The manipulation of far-right groups by political and commercial interests is a cause for serious concern. As we have seen, the manipulation and financing of these groups at the local level can cause them to mature into a professionalized shadow industry, from which various actors, including those in power, may contract violent “services” at their whim. Demand for professional far-right thuggery feeds a vicious cycle of further radicalization and violence.
Moreover, the “service” orientation of these groups leaves the door open for unsavory external actors—particularly Russia—to hijack the political development of their societies. Ukraine, Georgia, and Armenia have long fought on the front lines of Russia’s hybrid warfare, facing constant and unrelenting pressure from a mixture of soft and hard power influences. It would clearly play to the interests of the Russian government to support extremist, antidemocratic elements in these countries as part and parcel of ongoing destabilizing efforts.
Allegations of Russian involvement and support for these movements throughout the region are widespread, although pinpointing explicit funding streams or other forms of support is often difficult.2 Adekvad in particular is widely rumored to have close links with and support from the Kremlin.3 For their part, far-right movements in Ukraine and Georgia seem largely sincere in their anti-Russian sentiments. Nevertheless, the ultraconservative values and criticisms of the liberal, globalist order they promote dovetail with Russian soft-power narratives. Whether through direct support or soft-power propaganda, there are many opportunities for the Kremlin to manipulate these groups to its advantage. Unless counter steps are taken, far-right groups will continue to serve as a vulnerable entry point in their societies for Russia and other malicious external actors to exploit.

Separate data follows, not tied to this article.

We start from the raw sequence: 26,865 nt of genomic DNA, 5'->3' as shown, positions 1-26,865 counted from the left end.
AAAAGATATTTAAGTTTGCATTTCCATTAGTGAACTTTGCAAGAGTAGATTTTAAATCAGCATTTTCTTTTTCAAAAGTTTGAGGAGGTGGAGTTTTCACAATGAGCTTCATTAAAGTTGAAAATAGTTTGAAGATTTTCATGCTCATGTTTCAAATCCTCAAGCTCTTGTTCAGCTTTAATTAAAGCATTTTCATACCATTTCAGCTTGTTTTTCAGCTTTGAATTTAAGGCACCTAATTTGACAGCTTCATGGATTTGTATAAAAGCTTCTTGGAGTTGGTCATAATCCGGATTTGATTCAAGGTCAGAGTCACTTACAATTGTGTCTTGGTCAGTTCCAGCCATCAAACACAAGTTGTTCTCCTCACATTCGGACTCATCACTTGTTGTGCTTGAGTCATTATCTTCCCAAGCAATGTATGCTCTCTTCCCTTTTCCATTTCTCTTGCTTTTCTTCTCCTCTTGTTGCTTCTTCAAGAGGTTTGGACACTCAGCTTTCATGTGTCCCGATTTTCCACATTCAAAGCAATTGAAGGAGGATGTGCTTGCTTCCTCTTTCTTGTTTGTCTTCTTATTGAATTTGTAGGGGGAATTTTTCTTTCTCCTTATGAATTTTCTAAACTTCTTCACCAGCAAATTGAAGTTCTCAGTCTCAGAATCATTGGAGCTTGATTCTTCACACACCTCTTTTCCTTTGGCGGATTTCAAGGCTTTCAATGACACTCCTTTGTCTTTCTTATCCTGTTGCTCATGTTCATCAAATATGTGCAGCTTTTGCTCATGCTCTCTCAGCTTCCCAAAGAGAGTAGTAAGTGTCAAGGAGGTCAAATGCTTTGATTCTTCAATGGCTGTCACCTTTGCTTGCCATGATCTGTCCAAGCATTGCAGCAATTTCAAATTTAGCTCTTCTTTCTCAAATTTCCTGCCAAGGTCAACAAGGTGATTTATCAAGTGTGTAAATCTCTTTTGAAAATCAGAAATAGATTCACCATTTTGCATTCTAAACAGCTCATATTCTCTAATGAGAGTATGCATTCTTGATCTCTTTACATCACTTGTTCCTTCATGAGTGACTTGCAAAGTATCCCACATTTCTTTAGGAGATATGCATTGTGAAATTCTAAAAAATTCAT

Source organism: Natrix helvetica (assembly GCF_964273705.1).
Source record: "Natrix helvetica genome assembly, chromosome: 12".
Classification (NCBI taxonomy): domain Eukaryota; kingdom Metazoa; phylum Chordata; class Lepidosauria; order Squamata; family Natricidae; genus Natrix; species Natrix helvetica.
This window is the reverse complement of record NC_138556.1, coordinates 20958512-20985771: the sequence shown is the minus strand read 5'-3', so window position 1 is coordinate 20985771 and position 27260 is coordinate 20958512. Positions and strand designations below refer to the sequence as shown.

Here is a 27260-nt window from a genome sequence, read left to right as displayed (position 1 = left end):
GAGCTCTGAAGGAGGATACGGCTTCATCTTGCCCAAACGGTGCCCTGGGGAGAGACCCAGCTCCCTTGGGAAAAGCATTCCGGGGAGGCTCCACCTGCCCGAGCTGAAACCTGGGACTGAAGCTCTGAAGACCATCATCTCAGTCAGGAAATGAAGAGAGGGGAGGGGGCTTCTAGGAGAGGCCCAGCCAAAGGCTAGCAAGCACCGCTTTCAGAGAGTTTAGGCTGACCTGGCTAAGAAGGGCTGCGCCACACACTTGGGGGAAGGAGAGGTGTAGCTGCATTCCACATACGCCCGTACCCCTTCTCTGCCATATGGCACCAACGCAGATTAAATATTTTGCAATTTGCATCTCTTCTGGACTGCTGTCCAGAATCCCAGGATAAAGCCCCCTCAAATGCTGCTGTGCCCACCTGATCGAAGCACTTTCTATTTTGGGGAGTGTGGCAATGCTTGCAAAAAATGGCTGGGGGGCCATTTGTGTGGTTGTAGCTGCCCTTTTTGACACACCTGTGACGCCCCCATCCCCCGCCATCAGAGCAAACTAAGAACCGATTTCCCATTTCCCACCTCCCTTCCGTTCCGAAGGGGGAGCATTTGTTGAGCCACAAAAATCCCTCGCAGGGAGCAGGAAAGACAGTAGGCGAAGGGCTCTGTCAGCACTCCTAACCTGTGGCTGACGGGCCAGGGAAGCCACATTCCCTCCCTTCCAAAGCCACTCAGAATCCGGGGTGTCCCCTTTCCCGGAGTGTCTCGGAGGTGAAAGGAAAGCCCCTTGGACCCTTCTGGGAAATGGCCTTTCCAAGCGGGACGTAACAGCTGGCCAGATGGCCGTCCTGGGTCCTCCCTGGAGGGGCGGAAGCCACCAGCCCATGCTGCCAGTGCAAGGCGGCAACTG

It should also be acknowledged that Russia is not the only influential international actor with a stake in this game. Far right-groups in Ukraine, Georgia, and Armenia speak openly about the inspiration and other forms of support that they draw from movements in the United States and Europe. In some cases, this support is quite public. For example, in 2016 the US–based Christian evangelical organization the World Congress of Families held its annual international conference in Tbilisi, uniting ultraconservative, anti-LGBT+ activists from around the world and featuring local speakers including Patriarch Ilia II and the infamous Levan Vasadze.4 Former US president George W. Bush expressed his support for the gathering in a public letter that was read onstage.5
Until governments in the US and Europe take responsibility for their own countries’ contributions to legitimizing far-right discourse internationally, it is likely that these hateful narratives will continue to flourish.
- 1. Vyacheslav Likhachev, personal interview, December 2019.
- 2. Anton Shekhovtsov, “Conventional bedfellows: The Russian propaganda machine and the western far right,” Eurozine, October 2017, https://www.eurozine.com/conventional-bedfellows-the-russian-propaganda….
- 3. Ani Mejlumyan, “Anti-Pashinyan Facebook group forms political party,” Eurasianet.org, May 2019, https://eurasianet.org/anti-pashinyan-facebook-group-forms-new-politica….